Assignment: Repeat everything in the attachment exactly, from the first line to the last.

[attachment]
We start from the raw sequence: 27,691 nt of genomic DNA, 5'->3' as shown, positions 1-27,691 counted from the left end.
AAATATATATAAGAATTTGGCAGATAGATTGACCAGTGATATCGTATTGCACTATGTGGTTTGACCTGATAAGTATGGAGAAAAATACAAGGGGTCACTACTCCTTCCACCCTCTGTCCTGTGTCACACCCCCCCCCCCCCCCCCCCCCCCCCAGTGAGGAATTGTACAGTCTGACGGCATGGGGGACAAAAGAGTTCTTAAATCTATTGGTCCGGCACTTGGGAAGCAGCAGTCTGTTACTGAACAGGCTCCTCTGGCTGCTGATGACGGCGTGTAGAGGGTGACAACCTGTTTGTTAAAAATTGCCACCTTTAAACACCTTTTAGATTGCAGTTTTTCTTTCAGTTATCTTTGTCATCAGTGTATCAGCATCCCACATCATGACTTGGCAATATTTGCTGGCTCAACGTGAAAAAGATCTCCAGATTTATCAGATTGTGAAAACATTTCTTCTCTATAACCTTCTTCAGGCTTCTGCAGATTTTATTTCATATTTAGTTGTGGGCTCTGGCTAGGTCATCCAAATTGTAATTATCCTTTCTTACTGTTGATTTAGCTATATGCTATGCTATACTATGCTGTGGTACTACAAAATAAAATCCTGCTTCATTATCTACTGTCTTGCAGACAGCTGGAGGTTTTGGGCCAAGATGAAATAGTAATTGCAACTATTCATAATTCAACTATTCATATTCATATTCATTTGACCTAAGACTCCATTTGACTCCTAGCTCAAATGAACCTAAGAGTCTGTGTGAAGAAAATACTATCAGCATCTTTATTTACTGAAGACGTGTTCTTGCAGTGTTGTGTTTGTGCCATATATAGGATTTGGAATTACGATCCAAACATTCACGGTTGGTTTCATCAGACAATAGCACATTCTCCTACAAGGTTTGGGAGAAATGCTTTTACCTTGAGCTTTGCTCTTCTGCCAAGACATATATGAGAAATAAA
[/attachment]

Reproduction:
We start from the raw sequence: 27,691 nt of genomic DNA, 5'->3' as shown, positions 1-27,691 counted from the left end.
AAATATATATAAGAATTTGGCAGATAGATTGACCAGTGATATCGTATTGCACTATGTGGTTTGACCTGATAAGTATGGAGAAAAATACAAGGGGTCACTACTCCTTCCACCCTCTGTCCTGTGTCACACCCCCCCCCCCCCCCCCCCCCCCCCAGTGAGGAATTGTACAGTCTGACGGCATGGGGGACAAAAGAGTTCTTAAATCTATTGGTCCGGCACTTGGGAAGCAGCAGTCTGTTACTGAACAGGCTCCTCTGGCTGCTGATGACGGCGTGTAGAGGGTGACAACCTGTTTGTTAAAAATTGCCACCTTTAAACACCTTTTAGATTGCAGTTTTTCTTTCAGTTATCTTTGTCATCAGTGTATCAGCATCCCACATCATGACTTGGCAATATTTGCTGGCTCAACGTGAAAAAGATCTCCAGATTTATCAGATTGTGAAAACATTTCTTCTCTATAACCTTCTTCAGGCTTCTGCAGATTTTATTTCATATTTAGTTGTGGGCTCTGGCTAGGTCATCCAAATTGTAATTATCCTTTCTTACTGTTGATTTAGCTATATGCTATGCTATACTATGCTGTGGTACTACAAAATAAAATCCTGCTTCATTATCTACTGTCTTGCAGACAGCTGGAGGTTTTGGGCCAAGATGAAATAGTAATTGCAACTATTCATAATTCAACTATTCATATTCATATTCATTTGACCTAAGACTCCATTTGACTCCTAGCTCAAATGAACCTAAGAGTCTGTGTGAAGAAAATACTATCAGCATCTTTATTTACTGAAGACGTGTTCTTGCAGTGTTGTGTTTGTGCCATATATAGGATTTGGAATTACGATCCAAACATTCACGGTTGGTTTCATCAGACAATAGCACATTCTCCTACAAGGTTTGGGAGAAATGCTTTTACCTTGAGCTTTGCTCTTCTGCCAAGACATATATGAGAAATAAA